RE: Doom and gloom

From: Glenn Morton (
Date: Wed Sep 04 2002 - 19:58:24 EDT

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    Walter wrote:
    >One can almost always find a reference to support one point of view or
    >The trouble with all of this is that you reference conflicting information.
    In one of your last references in
    >was shown that world's oil reserves are increasing, not decreasing , and
    that they represented a several
    >decades' supply. (Your story is that reserves don't count -- only
    production. ) Either reserves are
    >increasing or decreasing -- it can't be both ways.
    >The data you referenced calls the oil reserves "usable", while you claim
    that they are not.

    No, I didn't claim they weren't usable. Listen carefully to what I
    re-explain below.

    Who then are
    >these idiots that publish such grossly misleading data and what is their

    Walter, I explained this before. Oil is moved from non-reserve to reserves
    when someone decides to develop the discovered oil. This may be many years
    after the oil was discovered. Reserves increase but no new oil was
    discovered at the point the decision was made to develop the reserves.

    Secondly, what difference does it make if you have a gazillion barrels of
    reserves if you can only get it out one barrel per day? You aren't rich
    under those circumstances. You are very poor. Fields which take a long time
    to be developed have something wrong with them. Often it is heavy oil. I
    know right now where 60 million barrels of 8 degree API oil is. That won't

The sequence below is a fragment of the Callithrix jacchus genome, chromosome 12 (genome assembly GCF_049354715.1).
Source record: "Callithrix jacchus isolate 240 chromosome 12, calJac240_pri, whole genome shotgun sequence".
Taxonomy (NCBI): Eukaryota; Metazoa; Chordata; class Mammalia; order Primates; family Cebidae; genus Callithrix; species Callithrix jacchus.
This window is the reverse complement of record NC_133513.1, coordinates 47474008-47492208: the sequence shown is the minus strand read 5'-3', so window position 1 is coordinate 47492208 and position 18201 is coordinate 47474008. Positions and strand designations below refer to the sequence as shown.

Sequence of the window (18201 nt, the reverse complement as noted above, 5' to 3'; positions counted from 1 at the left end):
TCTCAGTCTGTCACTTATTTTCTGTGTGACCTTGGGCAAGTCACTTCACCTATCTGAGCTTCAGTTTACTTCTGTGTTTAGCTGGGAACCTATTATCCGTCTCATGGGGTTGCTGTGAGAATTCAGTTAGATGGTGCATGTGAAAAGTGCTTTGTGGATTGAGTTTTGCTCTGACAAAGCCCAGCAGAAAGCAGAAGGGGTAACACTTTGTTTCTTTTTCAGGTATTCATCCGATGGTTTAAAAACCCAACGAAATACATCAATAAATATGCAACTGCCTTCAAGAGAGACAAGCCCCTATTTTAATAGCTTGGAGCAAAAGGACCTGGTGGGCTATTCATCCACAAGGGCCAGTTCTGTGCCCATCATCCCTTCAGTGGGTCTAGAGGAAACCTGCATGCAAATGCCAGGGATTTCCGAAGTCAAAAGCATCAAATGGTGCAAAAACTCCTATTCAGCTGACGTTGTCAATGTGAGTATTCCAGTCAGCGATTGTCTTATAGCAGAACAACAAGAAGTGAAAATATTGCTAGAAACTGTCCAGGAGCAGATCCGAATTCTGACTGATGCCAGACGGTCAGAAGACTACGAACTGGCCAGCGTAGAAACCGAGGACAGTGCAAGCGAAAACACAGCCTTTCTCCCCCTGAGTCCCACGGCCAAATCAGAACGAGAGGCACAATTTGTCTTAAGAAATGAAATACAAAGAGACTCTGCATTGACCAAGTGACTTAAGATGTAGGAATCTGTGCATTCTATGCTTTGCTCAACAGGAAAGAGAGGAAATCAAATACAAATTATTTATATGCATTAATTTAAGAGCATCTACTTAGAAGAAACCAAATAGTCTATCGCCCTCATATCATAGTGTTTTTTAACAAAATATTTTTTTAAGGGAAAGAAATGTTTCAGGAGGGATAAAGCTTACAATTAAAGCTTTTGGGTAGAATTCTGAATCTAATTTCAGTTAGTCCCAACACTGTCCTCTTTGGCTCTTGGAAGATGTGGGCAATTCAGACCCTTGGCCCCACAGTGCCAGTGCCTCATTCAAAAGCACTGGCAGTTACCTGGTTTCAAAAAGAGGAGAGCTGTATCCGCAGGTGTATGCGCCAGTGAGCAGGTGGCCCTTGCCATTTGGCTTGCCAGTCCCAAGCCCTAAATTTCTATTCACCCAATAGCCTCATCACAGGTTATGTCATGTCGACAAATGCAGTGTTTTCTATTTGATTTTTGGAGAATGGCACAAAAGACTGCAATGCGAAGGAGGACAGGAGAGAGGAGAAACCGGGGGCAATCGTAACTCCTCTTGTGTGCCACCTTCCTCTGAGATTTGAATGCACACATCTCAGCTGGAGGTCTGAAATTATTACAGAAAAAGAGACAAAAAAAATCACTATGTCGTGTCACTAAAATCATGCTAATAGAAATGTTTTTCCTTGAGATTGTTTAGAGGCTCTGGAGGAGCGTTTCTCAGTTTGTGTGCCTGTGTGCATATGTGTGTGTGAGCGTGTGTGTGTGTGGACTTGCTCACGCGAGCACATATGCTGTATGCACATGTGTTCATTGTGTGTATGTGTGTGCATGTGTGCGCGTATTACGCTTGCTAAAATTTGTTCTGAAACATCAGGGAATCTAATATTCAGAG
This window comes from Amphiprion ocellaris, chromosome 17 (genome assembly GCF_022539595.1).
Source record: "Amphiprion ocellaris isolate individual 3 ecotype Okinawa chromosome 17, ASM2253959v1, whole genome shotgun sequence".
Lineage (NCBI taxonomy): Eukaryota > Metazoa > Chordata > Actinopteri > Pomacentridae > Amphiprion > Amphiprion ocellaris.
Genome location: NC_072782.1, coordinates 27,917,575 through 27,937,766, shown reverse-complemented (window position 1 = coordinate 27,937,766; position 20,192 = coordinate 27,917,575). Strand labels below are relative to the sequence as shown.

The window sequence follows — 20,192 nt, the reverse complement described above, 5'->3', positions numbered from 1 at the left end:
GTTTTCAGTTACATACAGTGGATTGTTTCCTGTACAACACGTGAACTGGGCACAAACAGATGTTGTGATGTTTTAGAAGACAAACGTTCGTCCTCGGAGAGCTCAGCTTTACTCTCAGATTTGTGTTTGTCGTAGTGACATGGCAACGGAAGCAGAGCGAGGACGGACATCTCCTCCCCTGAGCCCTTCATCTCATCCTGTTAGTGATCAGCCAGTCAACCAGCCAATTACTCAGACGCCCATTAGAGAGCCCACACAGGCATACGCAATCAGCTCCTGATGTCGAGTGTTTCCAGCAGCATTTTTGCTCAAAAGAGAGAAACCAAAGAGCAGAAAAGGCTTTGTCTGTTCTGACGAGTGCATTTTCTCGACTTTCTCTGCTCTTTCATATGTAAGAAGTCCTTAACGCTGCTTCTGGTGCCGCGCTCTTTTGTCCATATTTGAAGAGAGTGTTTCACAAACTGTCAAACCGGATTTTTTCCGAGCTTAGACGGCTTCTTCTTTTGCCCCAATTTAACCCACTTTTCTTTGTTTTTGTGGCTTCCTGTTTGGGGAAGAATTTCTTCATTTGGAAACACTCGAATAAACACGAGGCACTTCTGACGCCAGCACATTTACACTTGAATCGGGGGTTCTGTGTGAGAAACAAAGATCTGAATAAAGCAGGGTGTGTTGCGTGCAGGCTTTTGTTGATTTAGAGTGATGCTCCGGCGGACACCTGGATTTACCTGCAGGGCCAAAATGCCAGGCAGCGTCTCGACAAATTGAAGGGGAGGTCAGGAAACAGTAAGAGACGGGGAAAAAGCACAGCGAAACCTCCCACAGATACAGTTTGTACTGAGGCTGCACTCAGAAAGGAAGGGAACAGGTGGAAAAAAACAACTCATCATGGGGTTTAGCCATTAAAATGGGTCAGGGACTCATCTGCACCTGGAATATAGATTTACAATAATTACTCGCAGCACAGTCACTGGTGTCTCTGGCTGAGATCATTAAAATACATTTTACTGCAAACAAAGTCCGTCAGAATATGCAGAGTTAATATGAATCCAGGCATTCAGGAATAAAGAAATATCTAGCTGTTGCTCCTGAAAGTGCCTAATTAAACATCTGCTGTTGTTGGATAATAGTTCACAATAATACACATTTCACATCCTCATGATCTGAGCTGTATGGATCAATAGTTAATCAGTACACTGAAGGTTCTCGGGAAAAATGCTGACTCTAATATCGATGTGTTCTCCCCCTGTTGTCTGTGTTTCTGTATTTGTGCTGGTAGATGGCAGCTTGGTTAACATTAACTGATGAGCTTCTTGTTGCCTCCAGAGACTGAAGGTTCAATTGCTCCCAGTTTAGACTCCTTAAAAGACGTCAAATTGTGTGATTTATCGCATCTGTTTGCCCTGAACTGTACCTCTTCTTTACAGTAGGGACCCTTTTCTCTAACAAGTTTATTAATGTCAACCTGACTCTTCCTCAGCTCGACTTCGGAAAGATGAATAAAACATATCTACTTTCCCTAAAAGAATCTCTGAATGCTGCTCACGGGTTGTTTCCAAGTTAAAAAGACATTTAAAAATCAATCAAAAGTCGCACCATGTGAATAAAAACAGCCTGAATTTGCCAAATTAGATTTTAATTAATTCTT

mean much to you and you will think it is great. The problem is that the
    stuff won't flow and will plug up any pipeline you put it into. It is
    discovered. We know about it, but it isn't reserves. If someday someone
    decides to take a stab at developing this, they will have 60 million barrels
    of reserves, but it will come out so slowly as not to make a significant
    impact on the world's economy (or the oil operator's economy either). Try to
    remember Walter, rate is more important than reserves. You forgot it again.

    Here is a real example to try to get you to understand the issue. The
    Orinoco Tar Belt is the largest deposit of petroleum on earth with over 3
    trillion barrels of oil in place. You haven't heard of it because it is tar.
    At current rates of world CONSUMPTION this represents a 111 year supply of
    oil. But don't get excited. We can only recover a tiny fraction of it
    which we call reserves. The rest isn't reserves because we can't get it to
    market. Lets assume that 15% of that is recoverable oil(which is probably on
    the high side). The Orinoco tar belt was discovered in the 19th century so
    on the day that the Venezuelans decided to develop the field, no new oil was
    discovered because it was discovered a century ago. But, at 15%
    recoverable, they added 450 billion barrels to the world's oil reserves.
    Right now, the Venezuelans are trying to get 400,000 barrels per day out of
    it (146 million per year or 1/50th of what the US burns each year). Assuming
    that is what they get it will take 3100 years to get all the recoverble oil
    to market. THus, on the day they decided to develop the tar belt, they
    added a huge quantity of reserves, but production is another issue and what
    the world burns in their cars and trucks is PRODUCTION, not reserves!!!!!
    Pay attention please and remember this. If you have to read it 3 times, then
    do so.

    In short, Oil discoveries are decreasing, reserves are increasing,
    production rates are decreasing!


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